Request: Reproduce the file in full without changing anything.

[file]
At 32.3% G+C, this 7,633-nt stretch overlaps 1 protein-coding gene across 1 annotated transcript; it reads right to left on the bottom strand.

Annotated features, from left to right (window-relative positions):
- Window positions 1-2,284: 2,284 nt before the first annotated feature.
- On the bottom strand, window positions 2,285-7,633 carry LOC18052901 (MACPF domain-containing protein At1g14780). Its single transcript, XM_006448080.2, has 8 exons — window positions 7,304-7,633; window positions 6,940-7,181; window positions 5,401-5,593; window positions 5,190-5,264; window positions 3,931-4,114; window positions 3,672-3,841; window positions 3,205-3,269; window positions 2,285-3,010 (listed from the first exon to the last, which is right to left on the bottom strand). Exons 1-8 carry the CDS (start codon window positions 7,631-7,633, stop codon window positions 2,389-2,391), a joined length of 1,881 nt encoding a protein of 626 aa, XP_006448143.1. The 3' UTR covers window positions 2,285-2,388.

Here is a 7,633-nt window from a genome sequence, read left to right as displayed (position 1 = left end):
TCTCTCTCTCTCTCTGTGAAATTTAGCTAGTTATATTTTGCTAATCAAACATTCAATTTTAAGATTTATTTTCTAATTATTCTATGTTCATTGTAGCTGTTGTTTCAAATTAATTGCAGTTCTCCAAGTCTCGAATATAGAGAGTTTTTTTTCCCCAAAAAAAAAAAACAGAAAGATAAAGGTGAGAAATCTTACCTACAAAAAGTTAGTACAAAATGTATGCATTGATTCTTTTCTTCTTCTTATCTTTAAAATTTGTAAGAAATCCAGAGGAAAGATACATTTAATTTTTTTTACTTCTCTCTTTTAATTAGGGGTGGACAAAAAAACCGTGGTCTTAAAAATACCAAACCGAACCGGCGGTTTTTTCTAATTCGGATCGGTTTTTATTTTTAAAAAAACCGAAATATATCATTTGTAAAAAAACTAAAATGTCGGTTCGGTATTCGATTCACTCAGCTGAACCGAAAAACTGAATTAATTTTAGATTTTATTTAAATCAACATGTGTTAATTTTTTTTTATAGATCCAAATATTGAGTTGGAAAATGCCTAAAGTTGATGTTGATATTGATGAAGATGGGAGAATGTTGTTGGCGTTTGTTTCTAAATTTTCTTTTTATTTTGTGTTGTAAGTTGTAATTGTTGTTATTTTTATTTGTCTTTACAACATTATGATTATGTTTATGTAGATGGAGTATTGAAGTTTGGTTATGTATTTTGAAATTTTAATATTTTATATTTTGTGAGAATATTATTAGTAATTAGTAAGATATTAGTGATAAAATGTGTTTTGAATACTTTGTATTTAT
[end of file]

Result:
At 32.3% G+C, this 7,633-nt stretch overlaps 1 protein-coding gene across 1 annotated transcript; it reads right to left on the bottom strand.

Annotated features, from left to right (window-relative positions):
- Window positions 1-2,284: 2,284 nt before the first annotated feature.
- On the bottom strand, window positions 2,285-7,633 carry LOC18052901 (MACPF domain-containing protein At1g14780). Its single transcript, XM_006448080.2, has 8 exons — window positions 7,304-7,633; window positions 6,940-7,181; window positions 5,401-5,593; window positions 5,190-5,264; window positions 3,931-4,114; window positions 3,672-3,841; window positions 3,205-3,269; window positions 2,285-3,010 (listed from the first exon to the last, which is right to left on the bottom strand). Exons 1-8 carry the CDS (start codon window positions 7,631-7,633, stop codon window positions 2,389-2,391), a joined length of 1,881 nt encoding a protein of 626 aa, XP_006448143.1. The 3' UTR covers window positions 2,285-2,388.

Here is a 7,633-nt window from a genome sequence, read left to right as displayed (position 1 = left end):
TCTCTCTCTCTCTCTGTGAAATTTAGCTAGTTATATTTTGCTAATCAAACATTCAATTTTAAGATTTATTTTCTAATTATTCTATGTTCATTGTAGCTGTTGTTTCAAATTAATTGCAGTTCTCCAAGTCTCGAATATAGAGAGTTTTTTTTCCCCAAAAAAAAAAAACAGAAAGATAAAGGTGAGAAATCTTACCTACAAAAAGTTAGTACAAAATGTATGCATTGATTCTTTTCTTCTTCTTATCTTTAAAATTTGTAAGAAATCCAGAGGAAAGATACATTTAATTTTTTTTACTTCTCTCTTTTAATTAGGGGTGGACAAAAAAACCGTGGTCTTAAAAATACCAAACCGAACCGGCGGTTTTTTCTAATTCGGATCGGTTTTTATTTTTAAAAAAACCGAAATATATCATTTGTAAAAAAACTAAAATGTCGGTTCGGTATTCGATTCACTCAGCTGAACCGAAAAACTGAATTAATTTTAGATTTTATTTAAATCAACATGTGTTAATTTTTTTTTATAGATCCAAATATTGAGTTGGAAAATGCCTAAAGTTGATGTTGATATTGATGAAGATGGGAGAATGTTGTTGGCGTTTGTTTCTAAATTTTCTTTTTATTTTGTGTTGTAAGTTGTAATTGTTGTTATTTTTATTTGTCTTTACAACATTATGATTATGTTTATGTAGATGGAGTATTGAAGTTTGGTTATGTATTTTGAAATTTTAATATTTTATATTTTGTGAGAATATTATTAGTAATTAGTAAGATATTAGTGATAAAATGTGTTTTGAATACTTTGTATTTAT